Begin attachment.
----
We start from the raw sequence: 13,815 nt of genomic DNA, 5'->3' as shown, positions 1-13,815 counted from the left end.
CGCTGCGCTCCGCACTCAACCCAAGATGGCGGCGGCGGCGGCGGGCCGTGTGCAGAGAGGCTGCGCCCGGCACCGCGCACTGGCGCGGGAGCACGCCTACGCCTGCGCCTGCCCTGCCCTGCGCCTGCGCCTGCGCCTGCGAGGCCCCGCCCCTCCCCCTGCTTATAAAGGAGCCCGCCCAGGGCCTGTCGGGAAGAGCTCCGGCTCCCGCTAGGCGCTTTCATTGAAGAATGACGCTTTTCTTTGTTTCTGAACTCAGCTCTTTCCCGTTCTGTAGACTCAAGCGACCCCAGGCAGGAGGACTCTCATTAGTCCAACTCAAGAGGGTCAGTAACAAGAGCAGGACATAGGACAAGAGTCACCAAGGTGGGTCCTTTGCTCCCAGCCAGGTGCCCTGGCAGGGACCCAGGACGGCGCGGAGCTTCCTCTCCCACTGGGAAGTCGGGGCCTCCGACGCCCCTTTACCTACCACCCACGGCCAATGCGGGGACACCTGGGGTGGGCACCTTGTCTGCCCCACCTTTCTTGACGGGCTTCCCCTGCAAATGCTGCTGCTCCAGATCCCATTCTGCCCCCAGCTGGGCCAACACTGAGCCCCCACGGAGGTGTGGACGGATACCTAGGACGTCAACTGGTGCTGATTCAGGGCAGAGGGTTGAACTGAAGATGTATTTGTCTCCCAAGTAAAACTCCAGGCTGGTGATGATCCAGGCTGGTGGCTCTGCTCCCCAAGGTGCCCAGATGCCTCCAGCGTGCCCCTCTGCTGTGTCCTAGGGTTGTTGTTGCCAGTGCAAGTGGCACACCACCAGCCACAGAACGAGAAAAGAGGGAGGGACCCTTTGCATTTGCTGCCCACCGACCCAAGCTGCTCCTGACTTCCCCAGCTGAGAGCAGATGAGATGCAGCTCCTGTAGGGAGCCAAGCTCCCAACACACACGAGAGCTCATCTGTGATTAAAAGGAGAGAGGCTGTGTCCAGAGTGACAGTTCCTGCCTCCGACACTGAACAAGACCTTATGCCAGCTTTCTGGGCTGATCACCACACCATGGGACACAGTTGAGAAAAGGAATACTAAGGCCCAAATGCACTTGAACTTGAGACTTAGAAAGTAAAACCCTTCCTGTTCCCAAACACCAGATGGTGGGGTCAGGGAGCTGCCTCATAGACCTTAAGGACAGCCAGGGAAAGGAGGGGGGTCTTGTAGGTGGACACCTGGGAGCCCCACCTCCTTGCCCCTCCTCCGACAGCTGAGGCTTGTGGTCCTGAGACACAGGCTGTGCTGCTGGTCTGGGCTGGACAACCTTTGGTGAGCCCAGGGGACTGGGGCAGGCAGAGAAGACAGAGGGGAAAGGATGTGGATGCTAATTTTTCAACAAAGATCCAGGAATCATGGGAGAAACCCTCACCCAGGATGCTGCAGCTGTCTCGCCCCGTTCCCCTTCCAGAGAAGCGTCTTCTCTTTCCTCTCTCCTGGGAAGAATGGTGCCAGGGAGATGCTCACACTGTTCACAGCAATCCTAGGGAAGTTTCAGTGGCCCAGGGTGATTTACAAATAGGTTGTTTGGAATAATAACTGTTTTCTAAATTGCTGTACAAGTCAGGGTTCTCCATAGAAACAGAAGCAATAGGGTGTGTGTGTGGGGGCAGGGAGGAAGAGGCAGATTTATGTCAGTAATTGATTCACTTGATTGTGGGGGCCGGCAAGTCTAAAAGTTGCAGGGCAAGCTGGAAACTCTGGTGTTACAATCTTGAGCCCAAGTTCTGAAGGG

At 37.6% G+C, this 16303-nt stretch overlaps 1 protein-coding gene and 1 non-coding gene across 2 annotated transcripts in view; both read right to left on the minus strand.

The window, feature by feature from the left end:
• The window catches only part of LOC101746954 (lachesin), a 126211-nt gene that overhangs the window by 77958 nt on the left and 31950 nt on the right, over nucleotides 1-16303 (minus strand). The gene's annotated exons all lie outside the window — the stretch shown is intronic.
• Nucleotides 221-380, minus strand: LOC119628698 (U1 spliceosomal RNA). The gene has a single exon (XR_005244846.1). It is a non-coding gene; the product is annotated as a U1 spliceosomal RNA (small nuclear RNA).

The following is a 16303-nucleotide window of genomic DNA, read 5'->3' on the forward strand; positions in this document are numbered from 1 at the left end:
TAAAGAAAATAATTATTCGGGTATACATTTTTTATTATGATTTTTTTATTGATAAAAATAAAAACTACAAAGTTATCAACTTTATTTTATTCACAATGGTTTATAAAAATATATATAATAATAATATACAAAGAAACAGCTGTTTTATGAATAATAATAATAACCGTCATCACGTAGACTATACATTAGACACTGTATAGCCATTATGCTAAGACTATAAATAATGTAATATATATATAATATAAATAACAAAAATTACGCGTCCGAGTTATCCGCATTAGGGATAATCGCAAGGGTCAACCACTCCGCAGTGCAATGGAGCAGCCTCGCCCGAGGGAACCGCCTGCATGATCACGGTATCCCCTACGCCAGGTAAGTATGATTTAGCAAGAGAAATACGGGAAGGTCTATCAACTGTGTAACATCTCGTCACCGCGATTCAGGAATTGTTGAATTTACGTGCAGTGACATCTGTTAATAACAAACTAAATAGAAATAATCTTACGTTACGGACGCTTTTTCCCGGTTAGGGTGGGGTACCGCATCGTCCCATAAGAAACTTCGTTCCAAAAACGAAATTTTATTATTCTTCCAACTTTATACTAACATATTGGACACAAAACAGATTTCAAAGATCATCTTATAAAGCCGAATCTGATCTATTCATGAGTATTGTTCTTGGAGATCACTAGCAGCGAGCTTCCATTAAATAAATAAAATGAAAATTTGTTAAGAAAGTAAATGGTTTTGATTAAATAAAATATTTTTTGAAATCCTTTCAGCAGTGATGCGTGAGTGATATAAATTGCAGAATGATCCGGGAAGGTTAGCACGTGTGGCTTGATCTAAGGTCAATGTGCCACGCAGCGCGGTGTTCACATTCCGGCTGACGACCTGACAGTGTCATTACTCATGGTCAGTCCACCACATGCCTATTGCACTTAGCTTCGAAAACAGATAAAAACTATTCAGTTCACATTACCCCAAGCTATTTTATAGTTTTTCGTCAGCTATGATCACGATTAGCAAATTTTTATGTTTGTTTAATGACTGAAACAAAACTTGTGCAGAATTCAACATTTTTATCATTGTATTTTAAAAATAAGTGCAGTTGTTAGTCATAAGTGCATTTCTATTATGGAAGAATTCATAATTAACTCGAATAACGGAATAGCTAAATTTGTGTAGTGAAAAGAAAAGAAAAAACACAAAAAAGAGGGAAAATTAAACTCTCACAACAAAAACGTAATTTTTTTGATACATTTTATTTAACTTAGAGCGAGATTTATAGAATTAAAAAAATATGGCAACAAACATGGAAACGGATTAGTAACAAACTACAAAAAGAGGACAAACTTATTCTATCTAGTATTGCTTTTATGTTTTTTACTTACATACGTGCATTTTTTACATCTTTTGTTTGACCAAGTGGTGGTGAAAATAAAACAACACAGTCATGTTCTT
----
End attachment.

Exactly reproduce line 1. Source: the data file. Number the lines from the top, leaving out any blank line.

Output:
We start from the raw sequence: 13,815 nt of genomic DNA, 5'->3' as shown, positions 1-13,815 counted from the left end.